The fishing boats and wide landscapes of Suffolk
We have recently returned from a weeks holiday in Suffolk, on the East coast of England (opposite Holland.) We spent the week enjoying time exploring it's coastline, river estuaries and birdlife. It seemed a flat landscape compared with our cliffs and rolling hills.
One of my favourite and fascinating places was the tiny village of Dunwich. In the 13th century it was the 10th largest town in England, but severe storms in the 13th and 14th century lost most of it to the sea. Legend has it that if you stand on the beach and listen carefully you will hear the sound of the bells tolling beneath the waves, they didn't seem to be ringing when we visited!
It was a tranquil place to sit and enjoy the sunshine, although hard to comprehend the scale of land that had been lost below the waves. The only buildings close to the water were fishermen's huts.
We rented a cottage in the attractive town of Aldeburgh. The seafront overlooking the pebble beach is lined by colourful buildings. It has been a popular seaside resort since the 18th century. This was also the home of Benjamin Britten and his opera telling the tragic story of the fisherman Peter Grimes was based here.
It was lovely to walk along the seafront and on a Sunday morning and watch children having fun sailing their boats on the Model Boat Pond, helped by their parents and grandparents. It was almost a scene from the past.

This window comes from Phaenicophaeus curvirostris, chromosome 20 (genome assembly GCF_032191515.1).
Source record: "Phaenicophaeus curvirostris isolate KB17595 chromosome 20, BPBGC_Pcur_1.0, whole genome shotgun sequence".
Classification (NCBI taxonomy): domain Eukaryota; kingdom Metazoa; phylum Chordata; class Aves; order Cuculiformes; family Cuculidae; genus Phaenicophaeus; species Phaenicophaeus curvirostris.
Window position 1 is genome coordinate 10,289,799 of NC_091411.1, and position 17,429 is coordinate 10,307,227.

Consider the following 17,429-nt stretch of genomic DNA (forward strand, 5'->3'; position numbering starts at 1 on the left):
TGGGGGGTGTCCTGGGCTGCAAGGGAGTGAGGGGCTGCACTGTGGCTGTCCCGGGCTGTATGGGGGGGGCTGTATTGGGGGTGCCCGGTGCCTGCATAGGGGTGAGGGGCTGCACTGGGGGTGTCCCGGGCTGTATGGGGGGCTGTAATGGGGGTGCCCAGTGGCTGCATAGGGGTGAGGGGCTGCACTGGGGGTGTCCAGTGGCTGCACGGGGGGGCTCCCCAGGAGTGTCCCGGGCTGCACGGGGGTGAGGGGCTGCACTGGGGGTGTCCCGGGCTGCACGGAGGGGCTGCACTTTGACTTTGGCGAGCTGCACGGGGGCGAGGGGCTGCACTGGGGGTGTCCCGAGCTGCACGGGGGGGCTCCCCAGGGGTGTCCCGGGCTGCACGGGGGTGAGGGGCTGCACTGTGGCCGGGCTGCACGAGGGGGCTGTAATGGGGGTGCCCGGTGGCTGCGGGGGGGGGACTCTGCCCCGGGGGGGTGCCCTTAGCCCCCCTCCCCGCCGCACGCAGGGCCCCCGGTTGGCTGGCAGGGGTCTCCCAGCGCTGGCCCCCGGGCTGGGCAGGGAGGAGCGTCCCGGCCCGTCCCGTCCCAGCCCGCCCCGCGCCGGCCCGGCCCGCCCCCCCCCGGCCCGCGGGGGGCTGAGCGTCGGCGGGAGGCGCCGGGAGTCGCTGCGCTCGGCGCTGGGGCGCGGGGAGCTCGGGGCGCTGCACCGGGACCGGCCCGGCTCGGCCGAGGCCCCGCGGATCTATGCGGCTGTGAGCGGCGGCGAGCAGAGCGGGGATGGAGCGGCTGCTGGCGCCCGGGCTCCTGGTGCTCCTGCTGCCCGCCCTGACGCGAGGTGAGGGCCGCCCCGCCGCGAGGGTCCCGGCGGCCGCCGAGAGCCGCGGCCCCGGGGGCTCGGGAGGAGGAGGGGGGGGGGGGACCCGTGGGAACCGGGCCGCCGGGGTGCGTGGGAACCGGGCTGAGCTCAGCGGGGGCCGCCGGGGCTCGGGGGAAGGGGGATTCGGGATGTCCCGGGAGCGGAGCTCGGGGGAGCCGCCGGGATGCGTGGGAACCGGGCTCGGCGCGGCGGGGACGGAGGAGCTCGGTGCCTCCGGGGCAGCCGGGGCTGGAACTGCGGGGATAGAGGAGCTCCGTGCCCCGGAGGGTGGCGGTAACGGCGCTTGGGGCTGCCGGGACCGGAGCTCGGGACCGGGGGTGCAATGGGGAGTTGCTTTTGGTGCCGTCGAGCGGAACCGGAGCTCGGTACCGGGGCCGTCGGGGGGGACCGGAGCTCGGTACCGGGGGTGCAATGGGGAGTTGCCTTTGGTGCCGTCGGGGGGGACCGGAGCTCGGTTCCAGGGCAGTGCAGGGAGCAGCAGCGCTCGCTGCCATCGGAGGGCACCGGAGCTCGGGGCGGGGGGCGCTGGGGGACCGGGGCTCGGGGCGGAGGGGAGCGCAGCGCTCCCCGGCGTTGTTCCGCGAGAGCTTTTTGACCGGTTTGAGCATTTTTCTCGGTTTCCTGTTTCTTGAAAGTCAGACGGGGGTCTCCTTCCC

The fishermen launch their boats direct from the beach and sell fresh fish from their wooden huts that sit on the edge of the beach, you couldn't get much fresher than that! The local fish and chip shop was very popular and it was worth the long queues to taste their food.
The fish and chip shop in Southwold also caught my eye, as did the beach huts and views from the pier.
Over the last few years I have become interested in how settlements along the coast have developed. The tiny fishing hamlet of Thorpeness was bought in 1910 by Stuart Ogilvie ,a Scottish baron who converted it into a fantasy holiday village for the upper middle classes.
There were some grey days but the colour of the skies just seemed to enhance the landscape.
We enjoyed exploring the distinctiveness of Suffolk, I hope you enjoy this sample of it too. Finally I couldn't finish without featuring this amazing sculpture of a scallop on the beach, which was designed by Maggie Hambling to celebrate the life of the composer Benjamin Britain, mentioned above. The sculpture splits opinion, I loved it and it seem to encourage many to walk a distance along the seashore to see it close up.
Those words ' I hear those those voices that will not be drowned', almost take us back to those lost bells at the beginning of this post.